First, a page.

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by Robert Alvine

You’ve probably heard of JD Power. They’re a research company whose survey results are touted by dozens of companies in multiple categories.

James David Power III  had been in advertising and consumer research for one of the large auto manufacturers.  He began his own firm in 1968 and called it “JD Power and Associates”.  The associates referred to in the title – his wife and young children – stuffed envelopes for the first surveys.  The company has grown each year, and has gotten to the point where it is the de facto survey company that industries turn to and customers trust. In the fifty years since inception, it’s gone from a kitchen table idea to a company worth over a billion dollars.

Each year, JD Power undertake hundreds of quality-based surveys in dozens of industries, ranging from insurance to aerospace, and just about everything in between.  But the most important research they do is still in the automotive industry.

What Gets Measured…

While they undertake a wide variety of automotive surveys, there are two that eclipse the rest in significance.  The first one is called the VDS, or Vehicle Dependability Survey. It measures problems over five years.  While that’s important, most consumers and automakers don’t pay as much attention to it, possibly because short-term leasing has become so popular that few care about what happens over five years. The one that everyone pays attention to is the IQS, or Initial Quality Survey.  Dave Sargent, VP of Automotive at JD Power says “That’s the one [automakers] would give almost anything to win,” and added “They take it extremely seriously.”

Their IQS research analyzes over seventy-six thousand responses from new vehicle owners across 257 different models of vehicles.  Those owners are asked about everything from engine performance to electronic issues and the JD Power surveys are thought to be the most comprehensive surveys for measuring vehicle quality.

A Strange Change

The results of the JD Power Automotive IQS surveys have largely been consistent with our perception of the quality and reliability of the auto brands.  For many years, the Japanese and German brands were at or near the top, the British were at the bottom, and the American brands mostly concentrated somewhere in the middle.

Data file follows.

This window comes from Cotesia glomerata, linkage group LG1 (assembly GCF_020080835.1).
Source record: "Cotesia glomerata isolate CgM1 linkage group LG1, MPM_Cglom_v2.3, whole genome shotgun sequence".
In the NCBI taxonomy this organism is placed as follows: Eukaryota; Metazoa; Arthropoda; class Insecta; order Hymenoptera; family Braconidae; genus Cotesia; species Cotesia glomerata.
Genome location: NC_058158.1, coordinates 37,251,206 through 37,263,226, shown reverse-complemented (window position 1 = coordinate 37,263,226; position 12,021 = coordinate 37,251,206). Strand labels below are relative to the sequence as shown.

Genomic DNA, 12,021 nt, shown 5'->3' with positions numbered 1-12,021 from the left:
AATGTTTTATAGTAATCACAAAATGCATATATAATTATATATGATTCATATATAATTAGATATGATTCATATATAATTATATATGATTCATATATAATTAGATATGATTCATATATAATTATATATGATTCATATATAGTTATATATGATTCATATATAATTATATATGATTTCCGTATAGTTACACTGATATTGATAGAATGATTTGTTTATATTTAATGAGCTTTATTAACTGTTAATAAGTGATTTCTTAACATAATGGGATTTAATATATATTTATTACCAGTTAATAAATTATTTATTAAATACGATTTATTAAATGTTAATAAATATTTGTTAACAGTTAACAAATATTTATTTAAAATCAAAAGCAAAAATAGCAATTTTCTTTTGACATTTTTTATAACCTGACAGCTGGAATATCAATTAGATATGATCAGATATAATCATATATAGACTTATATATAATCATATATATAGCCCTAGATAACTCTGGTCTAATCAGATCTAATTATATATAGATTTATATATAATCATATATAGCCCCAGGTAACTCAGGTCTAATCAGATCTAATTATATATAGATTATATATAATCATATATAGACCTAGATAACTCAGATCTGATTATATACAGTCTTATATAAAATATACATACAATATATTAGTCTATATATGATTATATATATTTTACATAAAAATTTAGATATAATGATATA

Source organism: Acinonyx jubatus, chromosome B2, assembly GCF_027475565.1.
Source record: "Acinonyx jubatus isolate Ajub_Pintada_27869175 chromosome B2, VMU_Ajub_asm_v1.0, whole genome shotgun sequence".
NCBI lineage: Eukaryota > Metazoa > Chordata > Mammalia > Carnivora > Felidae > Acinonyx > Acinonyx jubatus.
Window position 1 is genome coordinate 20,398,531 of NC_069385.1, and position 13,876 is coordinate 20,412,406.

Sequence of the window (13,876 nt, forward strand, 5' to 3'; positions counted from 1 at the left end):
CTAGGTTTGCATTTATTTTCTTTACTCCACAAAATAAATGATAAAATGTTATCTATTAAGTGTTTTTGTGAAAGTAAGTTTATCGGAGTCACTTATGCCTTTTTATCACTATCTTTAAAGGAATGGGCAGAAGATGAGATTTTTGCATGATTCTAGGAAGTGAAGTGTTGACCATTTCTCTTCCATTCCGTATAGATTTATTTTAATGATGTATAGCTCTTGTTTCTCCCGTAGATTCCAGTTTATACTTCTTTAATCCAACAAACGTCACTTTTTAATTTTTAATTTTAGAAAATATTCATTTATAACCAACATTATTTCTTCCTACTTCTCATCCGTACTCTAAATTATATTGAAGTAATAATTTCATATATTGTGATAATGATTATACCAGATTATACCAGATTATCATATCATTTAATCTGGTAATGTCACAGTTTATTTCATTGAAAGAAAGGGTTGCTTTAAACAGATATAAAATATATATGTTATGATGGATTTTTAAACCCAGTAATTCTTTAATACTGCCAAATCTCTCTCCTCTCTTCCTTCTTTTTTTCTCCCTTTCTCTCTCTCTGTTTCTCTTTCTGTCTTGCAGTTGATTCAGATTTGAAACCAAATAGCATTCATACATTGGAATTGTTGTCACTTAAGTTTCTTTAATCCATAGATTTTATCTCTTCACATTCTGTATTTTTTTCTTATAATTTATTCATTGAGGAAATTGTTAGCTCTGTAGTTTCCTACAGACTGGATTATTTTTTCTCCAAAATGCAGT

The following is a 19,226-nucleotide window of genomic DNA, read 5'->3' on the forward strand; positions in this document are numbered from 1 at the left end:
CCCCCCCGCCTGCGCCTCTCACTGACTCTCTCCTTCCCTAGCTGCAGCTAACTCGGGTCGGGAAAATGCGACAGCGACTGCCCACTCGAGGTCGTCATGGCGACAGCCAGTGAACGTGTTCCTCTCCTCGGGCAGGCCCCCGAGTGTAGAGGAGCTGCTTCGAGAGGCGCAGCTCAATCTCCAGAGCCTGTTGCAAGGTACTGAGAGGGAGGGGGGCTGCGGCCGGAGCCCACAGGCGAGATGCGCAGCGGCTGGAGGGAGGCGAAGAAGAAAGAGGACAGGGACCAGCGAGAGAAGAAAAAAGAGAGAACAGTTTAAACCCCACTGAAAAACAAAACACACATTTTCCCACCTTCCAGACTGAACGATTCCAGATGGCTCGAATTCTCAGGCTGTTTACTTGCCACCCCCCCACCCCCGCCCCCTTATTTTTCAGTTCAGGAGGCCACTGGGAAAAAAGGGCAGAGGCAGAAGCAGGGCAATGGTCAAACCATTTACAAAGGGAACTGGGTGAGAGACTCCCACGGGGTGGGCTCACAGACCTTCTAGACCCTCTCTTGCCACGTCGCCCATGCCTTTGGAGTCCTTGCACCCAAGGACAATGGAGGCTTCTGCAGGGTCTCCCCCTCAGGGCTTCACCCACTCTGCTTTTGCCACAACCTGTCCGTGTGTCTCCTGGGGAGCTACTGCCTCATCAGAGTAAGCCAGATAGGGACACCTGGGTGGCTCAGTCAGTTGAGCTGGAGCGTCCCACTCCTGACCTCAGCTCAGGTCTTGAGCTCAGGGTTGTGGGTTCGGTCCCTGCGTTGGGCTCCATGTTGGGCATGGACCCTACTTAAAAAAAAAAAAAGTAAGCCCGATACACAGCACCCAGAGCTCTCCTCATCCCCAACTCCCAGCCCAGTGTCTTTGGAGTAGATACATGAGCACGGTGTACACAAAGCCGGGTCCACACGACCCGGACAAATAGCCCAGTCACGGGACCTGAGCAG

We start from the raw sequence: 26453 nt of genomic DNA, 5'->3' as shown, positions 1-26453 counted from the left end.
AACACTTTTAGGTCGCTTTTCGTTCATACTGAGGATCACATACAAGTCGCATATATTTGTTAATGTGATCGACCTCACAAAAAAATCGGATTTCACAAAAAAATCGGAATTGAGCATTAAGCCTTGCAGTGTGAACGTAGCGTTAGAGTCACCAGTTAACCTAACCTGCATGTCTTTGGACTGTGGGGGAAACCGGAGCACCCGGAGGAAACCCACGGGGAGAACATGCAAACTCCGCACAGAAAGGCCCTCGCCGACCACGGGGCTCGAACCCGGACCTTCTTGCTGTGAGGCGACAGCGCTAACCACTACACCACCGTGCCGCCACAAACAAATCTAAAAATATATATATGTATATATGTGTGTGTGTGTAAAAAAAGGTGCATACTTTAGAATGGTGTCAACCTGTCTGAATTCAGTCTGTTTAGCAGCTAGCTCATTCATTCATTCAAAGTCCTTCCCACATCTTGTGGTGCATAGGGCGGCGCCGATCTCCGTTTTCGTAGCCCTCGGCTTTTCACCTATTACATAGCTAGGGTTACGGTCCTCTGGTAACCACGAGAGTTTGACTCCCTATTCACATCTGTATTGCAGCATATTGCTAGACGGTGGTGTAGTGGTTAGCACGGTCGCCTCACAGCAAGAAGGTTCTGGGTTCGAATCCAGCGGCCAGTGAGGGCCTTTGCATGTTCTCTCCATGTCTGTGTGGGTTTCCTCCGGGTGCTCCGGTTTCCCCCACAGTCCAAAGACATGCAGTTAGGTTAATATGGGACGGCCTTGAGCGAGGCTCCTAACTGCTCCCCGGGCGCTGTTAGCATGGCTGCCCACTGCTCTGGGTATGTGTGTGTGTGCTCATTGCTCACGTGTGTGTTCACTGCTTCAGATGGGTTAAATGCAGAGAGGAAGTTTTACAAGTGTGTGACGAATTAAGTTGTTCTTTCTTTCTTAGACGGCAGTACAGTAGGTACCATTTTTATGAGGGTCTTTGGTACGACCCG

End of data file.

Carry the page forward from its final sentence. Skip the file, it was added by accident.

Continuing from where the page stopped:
For example, If we go back to to the beginning of the decade, the top scores on the IQS survey were for Porsche, Acura, Mercedes Benz and Lexus.  Ford and Honda led the non-luxury brands.  Kia was 25th.  Jaguar and Land Rover were dead last (as they were pretty much every year).  Everything was as it should be.  There were a few surprises, but overall it was consistent with what we all knew.  Or at least we thought we knew…

Let’s say you were at a cocktail party in 2010 and for some strange reason you decided to change the topic of conversation to the quality of today’s automobiles. You lead with the fact that you’d recently read a report that Porsche was at the top of the list with Acura, Mercedes and Lexus following.  The room would likely start to clear.  If you followed up by mentioning that Kia was 25th and Jaguar and Land Rover were at the bottom, although those facts were all accurate, you’d likely be asked to leave.  Or at least start drinking more.

A Short Nine Years Later

To begin with, understand that in this survey, the brands are essentially in one of two categories, luxury or non-luxury.  BMW, Mercedes, Acura, Lexus, Porsche et. al. are obviously luxury brands.  Every brand not in the luxury category is considered non-luxury (the category for the rest of us).  Pretty simple.

So when this year’s announcement was made that Genesis was the winner of the luxury category (for the second year in a row), it was a bit of a surprise.

Genesis is a three-year-young Korean company and is the luxury division of the Hyundai and Kia group.  They have an extremely limited lineup of just three sedans and no SUVs.  They cost  close to half the price of the offerings from some of the established luxury marques in the same category.

But Genesis still came out on top, and did so for the second year in a row. Normally, that would be the story.

The Real Story

But the real story is this.  In the non-luxury category-where most brands live, one automaker has taken the top-quality crown for five straight years.  And while a streak like that is on its own newsworthy (no other brand has ever done it), the irony is that it’s from a brand that just a few years ago was 25th.  A brand that most people previously wouldn’t immediately think of as being at anywhere near the top of the category.

That brand is Kia.

Equally surprising, in the final list of the ten vehicles in the entire auto industry (luxury and non-luxury categories both included), Kia led all brands with four.  One car company with nearly half of all of the top-rated vehicles for 2019.  Unthinkable.

Let that sink in for a moment.  Kia has higher quality than Honda, higher than Toyota, Ford, Chevrolet and any other non-luxury brand.  And higher than most luxury brands too.  Mercedes, BMW, Lexus, Infiniti, Acura, Audi and the rest.  Kia beats every one.

Kia’s advertising tagline is “The Power to Surprise”.  In a world of exaggeration, that one’s about as accurate as they get.

So if you’re looking for cocktail conversation that’ll keep the attention of everyone around, tell them a story about a surprising car.

But have the printed article in your jacket pocket in case you have to prove it.